To understand why that's happening you have to understand the concept of "Floating Point". The idea is that of the 4 or 8 bytes storing the number, one or more are used to describe the decimal point, the others are used to describe the value. Thus there is a range between the first and last digit you can adhere to and if you start to exit that range your accuracy decreases because the value can no longer get big enough to handle it.
I believe standard floats use the format IEEE, which means one byte (8-bits) describes the decimal point, the other three (24-bits) describe the actual value.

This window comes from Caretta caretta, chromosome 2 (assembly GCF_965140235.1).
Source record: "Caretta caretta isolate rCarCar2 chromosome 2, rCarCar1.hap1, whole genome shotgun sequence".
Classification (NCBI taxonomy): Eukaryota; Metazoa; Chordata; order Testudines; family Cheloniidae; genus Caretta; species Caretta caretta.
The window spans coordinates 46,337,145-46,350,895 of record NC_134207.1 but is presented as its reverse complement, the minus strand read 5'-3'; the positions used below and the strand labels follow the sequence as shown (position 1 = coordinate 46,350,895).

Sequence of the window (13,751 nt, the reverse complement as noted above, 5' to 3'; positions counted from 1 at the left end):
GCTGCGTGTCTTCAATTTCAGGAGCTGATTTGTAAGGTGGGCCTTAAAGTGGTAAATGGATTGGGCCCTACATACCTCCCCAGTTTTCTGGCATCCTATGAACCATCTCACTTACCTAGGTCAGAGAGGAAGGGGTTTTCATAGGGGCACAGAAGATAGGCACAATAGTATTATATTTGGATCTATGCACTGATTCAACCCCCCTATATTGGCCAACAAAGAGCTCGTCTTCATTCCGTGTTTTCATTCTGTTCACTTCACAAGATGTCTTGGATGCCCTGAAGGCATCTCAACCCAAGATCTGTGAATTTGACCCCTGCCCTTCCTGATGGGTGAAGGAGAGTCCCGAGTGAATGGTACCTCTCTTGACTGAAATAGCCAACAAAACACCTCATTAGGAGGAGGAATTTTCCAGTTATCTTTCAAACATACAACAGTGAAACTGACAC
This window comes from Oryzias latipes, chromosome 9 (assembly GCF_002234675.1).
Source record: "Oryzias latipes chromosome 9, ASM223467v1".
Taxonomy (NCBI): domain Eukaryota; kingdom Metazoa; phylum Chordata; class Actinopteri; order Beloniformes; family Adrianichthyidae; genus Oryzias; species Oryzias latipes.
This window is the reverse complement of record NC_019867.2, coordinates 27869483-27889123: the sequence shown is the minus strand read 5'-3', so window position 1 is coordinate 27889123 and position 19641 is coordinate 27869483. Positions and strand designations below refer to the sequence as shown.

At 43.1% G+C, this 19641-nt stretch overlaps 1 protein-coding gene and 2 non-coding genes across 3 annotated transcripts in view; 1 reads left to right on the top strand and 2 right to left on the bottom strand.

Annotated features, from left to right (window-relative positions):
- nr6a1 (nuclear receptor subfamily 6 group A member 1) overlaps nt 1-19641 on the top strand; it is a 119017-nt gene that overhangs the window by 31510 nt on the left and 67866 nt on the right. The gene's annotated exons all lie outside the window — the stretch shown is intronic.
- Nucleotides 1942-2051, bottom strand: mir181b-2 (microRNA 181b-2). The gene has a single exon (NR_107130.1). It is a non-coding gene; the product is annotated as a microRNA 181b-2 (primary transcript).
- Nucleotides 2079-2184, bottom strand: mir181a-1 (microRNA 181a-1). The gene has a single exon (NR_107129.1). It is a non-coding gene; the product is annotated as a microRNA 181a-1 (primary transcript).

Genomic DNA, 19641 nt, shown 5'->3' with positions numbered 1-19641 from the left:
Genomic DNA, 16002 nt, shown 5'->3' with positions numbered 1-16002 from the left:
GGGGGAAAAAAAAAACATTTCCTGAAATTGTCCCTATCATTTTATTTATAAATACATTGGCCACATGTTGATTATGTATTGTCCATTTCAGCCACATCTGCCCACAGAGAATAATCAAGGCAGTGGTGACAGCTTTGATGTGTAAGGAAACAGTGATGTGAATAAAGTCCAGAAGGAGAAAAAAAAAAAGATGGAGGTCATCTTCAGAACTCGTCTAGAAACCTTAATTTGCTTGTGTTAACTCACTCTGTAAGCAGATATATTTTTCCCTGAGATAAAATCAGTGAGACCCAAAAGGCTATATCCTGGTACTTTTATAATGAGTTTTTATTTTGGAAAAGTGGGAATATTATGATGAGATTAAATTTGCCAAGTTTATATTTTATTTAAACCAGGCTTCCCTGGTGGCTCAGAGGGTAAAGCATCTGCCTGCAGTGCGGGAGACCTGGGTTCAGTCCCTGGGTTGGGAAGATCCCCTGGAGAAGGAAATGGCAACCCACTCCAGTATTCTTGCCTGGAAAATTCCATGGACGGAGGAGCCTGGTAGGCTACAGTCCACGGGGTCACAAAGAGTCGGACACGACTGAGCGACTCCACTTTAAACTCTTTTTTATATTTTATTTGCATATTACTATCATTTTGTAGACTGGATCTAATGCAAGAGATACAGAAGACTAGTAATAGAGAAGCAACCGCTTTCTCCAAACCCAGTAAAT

A 24-Bit number has a range of 16,777,216, so you can have at most about 6 or 7 significant digits in your float with any accuracy.
To see this in action, try storing the number 12345.12345 into a standard float. You're going to notice that it gets truncated.
However, you can still compare that number you just stored using == with 12345.12345 as the comparison value and still get TRUE because 12345.12345 as a constant still needs to be converted the same way to a floating point number to do the comparison, thus it turns out to be the same.
That's probably a lot more info than you needed, but the point is, floating point isn't 100% accurate, so integer based calculations will always be off by just a tiny amount.
--- Kris Asick (Gemini)